Things Are Not Always What They Appear

(c) 2012 Bernard Eden; The Tower of Pisa

Perhaps you have experienced this.  A very tall building does not look very big and a smaller building looks huge.  It all depends on where one is standing.  I remember when visiting the leaning tower of Pisa people would take snap shots of family members holding up the tower.  If positioned correctly a person in the foreground looks as though they are Atlas with the ability to hold up the entire world. 

A mountain range in the distance can look like a short hike but can also turn into an endless marathon.  I remember walking the Mall at the nation’s capital.  What looked like a few blocks to get to the Washington Monument turned out to be several miles.  A bird’s eye view of a landscape can distort one’s judgment of how far and how long it can take to get from point A to point B.

Whether a situation is insurmountable or within grasp really depends on where one is standing.

In the same way, we really can’t rely 100% on our own perception at any particular moment at all.  We need a reference point, a guide.

Such can be applied to emotions.  How we feel at a particular moment may not be due entirely to the state of affairs around us.  Some things are not always what they might seem.  There are many factors go into feelings, including lack of sleep, blood sugar levels, amount of exercise, and even the amount of light in the daytime.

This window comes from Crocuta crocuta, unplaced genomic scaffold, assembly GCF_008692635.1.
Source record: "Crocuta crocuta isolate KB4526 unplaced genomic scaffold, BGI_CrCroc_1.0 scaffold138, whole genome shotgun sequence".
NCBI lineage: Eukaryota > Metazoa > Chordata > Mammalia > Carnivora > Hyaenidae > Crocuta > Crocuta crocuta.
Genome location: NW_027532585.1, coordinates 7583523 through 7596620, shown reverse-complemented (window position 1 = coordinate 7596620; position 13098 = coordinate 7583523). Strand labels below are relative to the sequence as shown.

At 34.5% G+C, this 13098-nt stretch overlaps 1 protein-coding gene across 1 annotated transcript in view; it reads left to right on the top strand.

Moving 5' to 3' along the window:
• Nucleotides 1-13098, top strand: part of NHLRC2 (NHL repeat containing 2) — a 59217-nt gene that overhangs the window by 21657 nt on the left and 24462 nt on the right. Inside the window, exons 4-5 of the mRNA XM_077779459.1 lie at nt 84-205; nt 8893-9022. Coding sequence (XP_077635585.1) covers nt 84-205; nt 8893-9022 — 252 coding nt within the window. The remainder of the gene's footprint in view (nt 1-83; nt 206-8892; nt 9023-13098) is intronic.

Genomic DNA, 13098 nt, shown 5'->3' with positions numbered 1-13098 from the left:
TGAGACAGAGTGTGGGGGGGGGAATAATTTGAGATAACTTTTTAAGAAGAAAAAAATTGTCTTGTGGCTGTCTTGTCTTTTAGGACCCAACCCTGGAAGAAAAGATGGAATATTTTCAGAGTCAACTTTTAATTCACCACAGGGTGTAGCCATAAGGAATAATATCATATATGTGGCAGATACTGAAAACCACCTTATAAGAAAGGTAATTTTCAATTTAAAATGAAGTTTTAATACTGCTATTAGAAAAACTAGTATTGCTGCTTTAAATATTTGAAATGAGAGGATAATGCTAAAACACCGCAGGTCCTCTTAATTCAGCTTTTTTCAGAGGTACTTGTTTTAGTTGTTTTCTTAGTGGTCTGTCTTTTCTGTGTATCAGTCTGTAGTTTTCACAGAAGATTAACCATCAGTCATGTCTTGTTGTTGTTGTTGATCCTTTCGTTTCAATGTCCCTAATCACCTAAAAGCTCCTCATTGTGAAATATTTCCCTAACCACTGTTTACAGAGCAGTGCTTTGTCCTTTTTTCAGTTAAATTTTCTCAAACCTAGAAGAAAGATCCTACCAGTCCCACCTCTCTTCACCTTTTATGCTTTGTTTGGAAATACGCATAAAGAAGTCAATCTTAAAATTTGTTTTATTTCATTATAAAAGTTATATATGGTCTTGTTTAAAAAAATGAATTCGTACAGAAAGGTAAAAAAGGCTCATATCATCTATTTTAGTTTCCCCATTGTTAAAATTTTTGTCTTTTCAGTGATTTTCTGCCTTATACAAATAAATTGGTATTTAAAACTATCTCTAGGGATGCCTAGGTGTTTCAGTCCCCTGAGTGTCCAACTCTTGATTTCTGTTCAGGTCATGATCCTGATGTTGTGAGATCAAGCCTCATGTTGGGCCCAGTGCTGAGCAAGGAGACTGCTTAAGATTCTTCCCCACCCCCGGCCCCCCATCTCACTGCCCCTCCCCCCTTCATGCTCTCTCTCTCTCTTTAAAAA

And it is always good to remember that the sun is always shining.  It is just a matter of whether or not there is cloud coverage on a particular day.

Such principles can be applied to the spiritual life too.  Many persons abandon prayer because of how one might “feel.”  Such a person might conclude that they are ineffective or such is a waste of time.  But if one were to study the history of the Saints, one would quickly see that sometimes silent prayer before the Blessed Sacrament and/or the Tabernacle is very productive.  Even the simple utterance of God’s name can yield abundance.  One cannot measure success the same way that the world does.  In fact, most often it is quite the opposite.  Blessed Mother Theresa of Calcutta once said, “We are not required to be successful.  We are required to be faithful.”

Today’s (January 10) readings show the prayer of Hannah who longed for a son:

“Eli watched her mouth, for Hannah was praying silently;
though her lips were moving, her voice could not be heard.
Eli, thinking her drunk, said to her,
“How long will you make a drunken show of yourself?
Sober up from your wine!”
“It isn’t that, my lord,” Hannah answered.
“I am an unhappy woman.
I have had neither wine nor liquor;
I was only pouring out my troubles to the LORD.
Do not think your handmaid a ne’er-do-well;
my prayer has been prompted by my deep sorrow and misery.”(NAB, I Samuel 1:12-16)

God granted Hannah a son who became Samuel.   What was initially was perceived as barrenness became productive.  Such is the same in our own lives. The key is perseverance in spite of what we might think or feel.

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